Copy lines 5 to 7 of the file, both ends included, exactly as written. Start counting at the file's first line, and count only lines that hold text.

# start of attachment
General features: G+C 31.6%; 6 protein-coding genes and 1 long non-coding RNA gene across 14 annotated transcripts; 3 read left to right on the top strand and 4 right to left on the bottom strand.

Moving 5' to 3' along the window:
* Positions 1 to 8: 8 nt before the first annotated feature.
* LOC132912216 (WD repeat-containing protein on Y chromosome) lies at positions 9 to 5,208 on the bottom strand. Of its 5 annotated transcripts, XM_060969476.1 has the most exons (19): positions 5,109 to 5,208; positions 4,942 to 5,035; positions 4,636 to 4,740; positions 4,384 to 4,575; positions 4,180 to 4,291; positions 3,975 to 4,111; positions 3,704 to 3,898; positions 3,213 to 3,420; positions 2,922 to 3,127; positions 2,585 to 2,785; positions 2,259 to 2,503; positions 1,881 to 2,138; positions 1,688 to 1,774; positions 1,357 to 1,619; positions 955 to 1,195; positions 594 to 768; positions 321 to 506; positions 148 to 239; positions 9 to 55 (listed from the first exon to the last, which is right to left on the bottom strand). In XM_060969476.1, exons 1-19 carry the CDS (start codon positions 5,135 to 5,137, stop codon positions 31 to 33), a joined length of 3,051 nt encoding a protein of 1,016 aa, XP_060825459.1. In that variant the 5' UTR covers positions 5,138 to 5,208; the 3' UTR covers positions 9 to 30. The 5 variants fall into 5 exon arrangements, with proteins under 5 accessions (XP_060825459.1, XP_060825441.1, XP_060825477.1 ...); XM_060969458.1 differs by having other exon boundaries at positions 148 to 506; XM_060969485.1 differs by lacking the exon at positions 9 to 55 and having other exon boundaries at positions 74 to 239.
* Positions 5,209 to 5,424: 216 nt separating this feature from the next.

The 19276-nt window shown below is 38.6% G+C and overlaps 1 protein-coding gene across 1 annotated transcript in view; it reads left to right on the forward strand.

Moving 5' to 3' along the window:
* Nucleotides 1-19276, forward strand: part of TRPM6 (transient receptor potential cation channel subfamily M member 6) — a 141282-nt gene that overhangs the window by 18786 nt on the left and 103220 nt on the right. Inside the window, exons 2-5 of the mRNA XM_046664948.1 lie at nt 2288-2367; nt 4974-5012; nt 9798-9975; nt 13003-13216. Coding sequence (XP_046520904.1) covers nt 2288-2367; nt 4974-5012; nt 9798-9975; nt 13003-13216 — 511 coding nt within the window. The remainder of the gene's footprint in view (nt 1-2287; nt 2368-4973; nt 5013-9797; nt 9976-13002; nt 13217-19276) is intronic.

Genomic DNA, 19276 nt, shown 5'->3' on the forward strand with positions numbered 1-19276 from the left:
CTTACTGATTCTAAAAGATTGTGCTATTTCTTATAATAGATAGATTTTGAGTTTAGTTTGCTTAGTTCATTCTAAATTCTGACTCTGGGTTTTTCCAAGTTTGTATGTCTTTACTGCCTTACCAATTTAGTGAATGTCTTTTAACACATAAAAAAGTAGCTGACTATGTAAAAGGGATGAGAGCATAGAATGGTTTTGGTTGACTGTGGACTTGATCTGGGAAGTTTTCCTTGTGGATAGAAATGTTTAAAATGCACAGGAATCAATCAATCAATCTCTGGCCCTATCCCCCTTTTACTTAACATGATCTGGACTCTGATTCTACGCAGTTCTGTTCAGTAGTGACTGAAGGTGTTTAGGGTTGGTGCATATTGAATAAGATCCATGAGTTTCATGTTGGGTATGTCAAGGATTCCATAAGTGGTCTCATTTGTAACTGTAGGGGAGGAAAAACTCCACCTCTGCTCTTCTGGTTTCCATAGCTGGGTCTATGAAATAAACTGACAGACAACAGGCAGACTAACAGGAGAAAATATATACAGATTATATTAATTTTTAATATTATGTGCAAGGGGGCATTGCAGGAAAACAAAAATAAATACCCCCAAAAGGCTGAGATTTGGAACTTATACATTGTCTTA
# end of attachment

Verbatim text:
* Positions 5,209 to 5,424: 216 nt separating this feature from the next.

The 19276-nt window shown below is 38.6% G+C and overlaps 1 protein-coding gene across 1 annotated transcript in view; it reads left to right on the forward strand.

Moving 5' to 3' along the window: